February 3, 2022

We will use SageMath, but if you don’t have SageMath, you can do this 1st tutorial with Python, just skip Exercises 1 and 2 and jump directly to exercise 3.

**Create a folder on your disk for this course.**

Do not use white spaces, dashes or non-ASCII characters (`' '`

, `'-'`

etc) in folder names or file names, instead you can use an underscore `_`

.

**Create a new file tutorial1.py where you will write your functions.**

- Write a function that given a parameter
`c`

and an initial integer-valued solution to a Bachet equation of the form`y^2 - x^3 = c`

, computes the next solution with Bachet’s replication formula:

```
def bachet_replication_rational(c, x, y):
"""
returns the next solution to the equation y^2 - x^3 = c
INPUT:
- `c`: integer
- `x`: rational number
- `y`: rational number
satisfying y^2 - x^3 = c
RETURN: (X, Y)
"""
# TODO below write your function with a return statement
```

- Write a test function for your answer to Exercise 1, uses the solution given in the Lecture: for
`c=-2`

, a solution is`(3,5)`

. Check that your function outputs a valid solution from these inputs.

```
def test_bachet_replication_rational():
"""
Test bachet_replication function with c=-2
Check that the next three solutions to y^2 - x^3 = -2 are
correct, starting at (3,5)
RETURN: True or False
"""
# TODO below write your test with a return statement
```

SageMath in the prompt (the interpreter) converts automatically an expression `x/y`

with integer `x`

, `y`

into a fraction, while Python performs an Euclidean division to get an integer. To obtain an exact rational number in a `.py`

file (outside SageMath interpreter), one needs to tell explicitly SageMath to do so with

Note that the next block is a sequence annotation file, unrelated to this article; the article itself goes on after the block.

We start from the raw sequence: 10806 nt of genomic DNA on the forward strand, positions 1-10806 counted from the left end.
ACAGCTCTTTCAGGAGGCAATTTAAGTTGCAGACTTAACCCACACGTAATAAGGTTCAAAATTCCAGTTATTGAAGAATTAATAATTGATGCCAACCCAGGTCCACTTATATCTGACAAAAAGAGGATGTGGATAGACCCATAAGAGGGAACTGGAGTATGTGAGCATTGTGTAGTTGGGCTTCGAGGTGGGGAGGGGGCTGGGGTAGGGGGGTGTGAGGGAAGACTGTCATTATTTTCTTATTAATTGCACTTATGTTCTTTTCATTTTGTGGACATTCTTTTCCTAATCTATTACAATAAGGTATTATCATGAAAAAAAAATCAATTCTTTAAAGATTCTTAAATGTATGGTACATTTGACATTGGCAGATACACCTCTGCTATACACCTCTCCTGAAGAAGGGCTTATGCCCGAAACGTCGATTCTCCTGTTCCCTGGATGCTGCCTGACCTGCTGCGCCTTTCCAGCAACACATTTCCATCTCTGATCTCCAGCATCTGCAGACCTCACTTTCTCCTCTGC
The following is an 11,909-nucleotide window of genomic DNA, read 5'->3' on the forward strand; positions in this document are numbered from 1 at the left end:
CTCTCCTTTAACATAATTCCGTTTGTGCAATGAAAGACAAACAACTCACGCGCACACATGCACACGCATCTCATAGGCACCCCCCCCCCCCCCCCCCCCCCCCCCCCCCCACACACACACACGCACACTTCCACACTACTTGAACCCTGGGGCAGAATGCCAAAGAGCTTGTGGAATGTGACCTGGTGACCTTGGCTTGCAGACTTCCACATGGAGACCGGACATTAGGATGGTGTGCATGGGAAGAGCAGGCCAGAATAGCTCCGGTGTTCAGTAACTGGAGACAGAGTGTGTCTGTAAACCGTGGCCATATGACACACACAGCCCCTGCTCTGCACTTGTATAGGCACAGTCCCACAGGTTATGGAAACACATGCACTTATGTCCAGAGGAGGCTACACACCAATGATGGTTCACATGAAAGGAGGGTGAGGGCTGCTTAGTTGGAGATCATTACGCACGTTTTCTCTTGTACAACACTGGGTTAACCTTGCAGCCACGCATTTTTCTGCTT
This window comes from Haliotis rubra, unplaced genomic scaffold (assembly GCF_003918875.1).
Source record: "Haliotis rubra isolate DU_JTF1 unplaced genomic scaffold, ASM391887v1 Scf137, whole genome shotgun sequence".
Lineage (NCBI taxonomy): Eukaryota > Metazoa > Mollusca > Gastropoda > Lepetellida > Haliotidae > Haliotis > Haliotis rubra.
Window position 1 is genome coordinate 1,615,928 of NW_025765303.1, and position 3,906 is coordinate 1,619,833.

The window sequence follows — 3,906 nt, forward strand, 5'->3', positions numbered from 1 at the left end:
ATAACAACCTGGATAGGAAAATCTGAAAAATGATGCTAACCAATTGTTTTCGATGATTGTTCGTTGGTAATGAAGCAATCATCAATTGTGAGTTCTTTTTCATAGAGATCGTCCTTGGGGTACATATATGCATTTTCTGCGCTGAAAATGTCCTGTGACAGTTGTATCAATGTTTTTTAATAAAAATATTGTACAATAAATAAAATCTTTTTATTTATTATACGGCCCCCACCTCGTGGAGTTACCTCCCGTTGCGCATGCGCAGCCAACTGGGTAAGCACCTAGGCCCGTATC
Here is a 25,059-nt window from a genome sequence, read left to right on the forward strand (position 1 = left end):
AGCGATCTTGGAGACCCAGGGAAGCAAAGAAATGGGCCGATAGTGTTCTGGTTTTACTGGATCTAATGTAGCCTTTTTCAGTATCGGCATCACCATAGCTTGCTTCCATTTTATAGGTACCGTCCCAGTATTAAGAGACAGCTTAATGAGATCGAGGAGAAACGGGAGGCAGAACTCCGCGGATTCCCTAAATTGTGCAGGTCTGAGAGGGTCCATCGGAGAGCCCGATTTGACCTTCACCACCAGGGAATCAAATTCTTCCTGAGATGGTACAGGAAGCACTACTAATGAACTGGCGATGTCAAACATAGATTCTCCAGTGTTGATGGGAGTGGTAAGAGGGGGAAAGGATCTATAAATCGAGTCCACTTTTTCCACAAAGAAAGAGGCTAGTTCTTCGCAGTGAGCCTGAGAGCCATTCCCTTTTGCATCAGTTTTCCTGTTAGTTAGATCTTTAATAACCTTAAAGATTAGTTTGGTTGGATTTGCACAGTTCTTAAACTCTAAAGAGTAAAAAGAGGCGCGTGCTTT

`t = QQ(a/b)`

where `QQ`

(or `Q`

) stands for the field of rationals **QQ**. Use

`import_statements(QQ)`

in SageMath prompt to find which library to import in your `.py`

file. Hint: you want to write something like

`from sage.xxx import QQ`

- Now write a function that takes integers as inputs and deal with the numerators and the denominators separately. The inputs
`x`

and`y`

change to`xn, xd`

for the numerator and the denominator of`x`

, and`yn, yd`

for the numerator and denominator of`y`

. You will need to be careful while handling the coefficients in the formula.

```
def bachet_replication_fraction(c, xn, yn, xd, yd):
"""
returns the next solution to the equation Y^2 - X^3 = c
INPUT:
- `c`: integer
- `xn`: integer, numerator of x
- `yn`: integer, numerator of y
- `xd`: integer, denominator of x
- `yd`: integer, denominator of y
satisfying (yn/yd)^2 - (xn/xd)^3 = c
RETURN: (Xn, Yn, Xd, Yd)
"""
# TODO below write your function with a return statement
```

- Write a test function like in Exercise 2.

```
def test_bachet_replication_fraction():
"""
Test bachet_replication_rational function with c=-2
Check that the next three solutions to y^2 - x^3 = -2 are
correct, starting at (3,5)
RETURN: True or False
"""
# TODO below write your test with a return statement
```

How can you give a default value to

`xd`

and`yd`

so that the header is compatible with integers`x,y`

like in exercise 1?Using

`from math import gcd`

, simplify the fractions. Check again with your test function.With

`c=1`

, a solution is`(2, 3)`

. With`c=-432`

, a solution is`(12,36)`

. What happens with these solutions? Print the next three solutions.Later we will see that such points

`(x,y)`

on a Bachet elliptic curve`y^2 = x^3 + c`

are*torsion*points.

If you succeeded in installing Sage, you can check with:

If you are done, you can then do the following optional exercises from Washington’s book. The numbers refer to the exercise numbers at the end of chapter 2 p. 71-76.

**2.2**and**2.3**with SageMath**2.9**is the general addition law with`y^2 + a1*xy + a3*y = ...`

it can be done with SageMath**2.16**and read about Bachet equation`y^2 = x^3-432`

and Fermat’s equation with*n*=3, this is Section**2.5.2**pages 36-37.